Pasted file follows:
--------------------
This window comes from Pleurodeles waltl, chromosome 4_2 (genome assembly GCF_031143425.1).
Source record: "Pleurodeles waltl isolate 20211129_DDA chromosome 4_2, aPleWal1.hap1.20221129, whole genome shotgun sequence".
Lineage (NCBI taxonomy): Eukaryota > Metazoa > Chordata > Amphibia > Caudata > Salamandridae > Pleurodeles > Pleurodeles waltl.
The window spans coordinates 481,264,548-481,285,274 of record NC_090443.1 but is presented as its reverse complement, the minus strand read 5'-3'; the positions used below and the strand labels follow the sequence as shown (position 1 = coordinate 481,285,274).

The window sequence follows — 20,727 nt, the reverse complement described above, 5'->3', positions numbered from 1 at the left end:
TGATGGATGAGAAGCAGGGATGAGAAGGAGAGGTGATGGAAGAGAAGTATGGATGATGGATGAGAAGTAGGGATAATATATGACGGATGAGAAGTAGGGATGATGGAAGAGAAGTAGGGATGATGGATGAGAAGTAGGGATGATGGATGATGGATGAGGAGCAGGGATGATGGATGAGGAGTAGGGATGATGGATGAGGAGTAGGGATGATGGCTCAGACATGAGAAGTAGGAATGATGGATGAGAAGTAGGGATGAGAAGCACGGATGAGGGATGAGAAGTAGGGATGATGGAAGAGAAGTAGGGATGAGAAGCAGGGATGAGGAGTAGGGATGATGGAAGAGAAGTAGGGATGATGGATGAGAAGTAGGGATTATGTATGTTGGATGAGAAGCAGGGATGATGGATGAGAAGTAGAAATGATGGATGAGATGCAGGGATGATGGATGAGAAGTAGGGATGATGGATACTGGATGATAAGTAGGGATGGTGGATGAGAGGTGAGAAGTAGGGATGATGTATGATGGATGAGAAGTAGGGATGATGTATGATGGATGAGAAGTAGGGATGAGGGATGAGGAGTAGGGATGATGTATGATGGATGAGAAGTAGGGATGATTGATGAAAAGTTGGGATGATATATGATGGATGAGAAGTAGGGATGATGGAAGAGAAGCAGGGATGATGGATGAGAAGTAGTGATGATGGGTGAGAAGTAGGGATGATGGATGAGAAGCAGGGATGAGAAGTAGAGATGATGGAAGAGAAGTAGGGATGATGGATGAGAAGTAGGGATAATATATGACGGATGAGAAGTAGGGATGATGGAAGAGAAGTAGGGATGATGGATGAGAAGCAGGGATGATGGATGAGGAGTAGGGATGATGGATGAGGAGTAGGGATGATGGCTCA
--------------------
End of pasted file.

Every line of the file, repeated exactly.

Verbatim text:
This window comes from Pleurodeles waltl, chromosome 4_2 (genome assembly GCF_031143425.1).
Source record: "Pleurodeles waltl isolate 20211129_DDA chromosome 4_2, aPleWal1.hap1.20221129, whole genome shotgun sequence".
Lineage (NCBI taxonomy): Eukaryota > Metazoa > Chordata > Amphibia > Caudata > Salamandridae > Pleurodeles > Pleurodeles waltl.
The window spans coordinates 481,264,548-481,285,274 of record NC_090443.1 but is presented as its reverse complement, the minus strand read 5'-3'; the positions used below and the strand labels follow the sequence as shown (position 1 = coordinate 481,285,274).

The window sequence follows — 20,727 nt, the reverse complement described above, 5'->3', positions numbered from 1 at the left end:
TGATGGATGAGAAGCAGGGATGAGAAGGAGAGGTGATGGAAGAGAAGTATGGATGATGGATGAGAAGTAGGGATAATATATGACGGATGAGAAGTAGGGATGATGGAAGAGAAGTAGGGATGATGGATGAGAAGTAGGGATGATGGATGATGGATGAGGAGCAGGGATGATGGATGAGGAGTAGGGATGATGGATGAGGAGTAGGGATGATGGCTCAGACATGAGAAGTAGGAATGATGGATGAGAAGTAGGGATGAGAAGCACGGATGAGGGATGAGAAGTAGGGATGATGGAAGAGAAGTAGGGATGAGAAGCAGGGATGAGGAGTAGGGATGATGGAAGAGAAGTAGGGATGATGGATGAGAAGTAGGGATTATGTATGTTGGATGAGAAGCAGGGATGATGGATGAGAAGTAGAAATGATGGATGAGATGCAGGGATGATGGATGAGAAGTAGGGATGATGGATACTGGATGATAAGTAGGGATGGTGGATGAGAGGTGAGAAGTAGGGATGATGTATGATGGATGAGAAGTAGGGATGATGTATGATGGATGAGAAGTAGGGATGAGGGATGAGGAGTAGGGATGATGTATGATGGATGAGAAGTAGGGATGATTGATGAAAAGTTGGGATGATATATGATGGATGAGAAGTAGGGATGATGGAAGAGAAGCAGGGATGATGGATGAGAAGTAGTGATGATGGGTGAGAAGTAGGGATGATGGATGAGAAGCAGGGATGAGAAGTAGAGATGATGGAAGAGAAGTAGGGATGATGGATGAGAAGTAGGGATAATATATGACGGATGAGAAGTAGGGATGATGGAAGAGAAGTAGGGATGATGGATGAGAAGCAGGGATGATGGATGAGGAGTAGGGATGATGGATGAGGAGTAGGGATGATGGCTCA